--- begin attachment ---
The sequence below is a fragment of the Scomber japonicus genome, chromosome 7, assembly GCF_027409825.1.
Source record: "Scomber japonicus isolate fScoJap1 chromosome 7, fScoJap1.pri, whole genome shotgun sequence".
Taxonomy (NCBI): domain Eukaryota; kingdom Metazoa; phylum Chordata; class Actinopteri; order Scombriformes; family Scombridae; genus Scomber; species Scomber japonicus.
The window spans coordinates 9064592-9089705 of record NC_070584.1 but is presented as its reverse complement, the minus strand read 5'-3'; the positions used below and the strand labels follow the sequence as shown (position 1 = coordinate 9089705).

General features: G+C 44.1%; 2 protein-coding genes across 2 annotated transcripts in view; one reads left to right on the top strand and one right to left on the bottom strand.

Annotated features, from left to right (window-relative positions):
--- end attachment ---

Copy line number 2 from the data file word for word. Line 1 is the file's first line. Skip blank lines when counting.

Source record: "Scomber japonicus isolate fScoJap1 chromosome 7, fScoJap1.pri, whole genome shotgun sequence".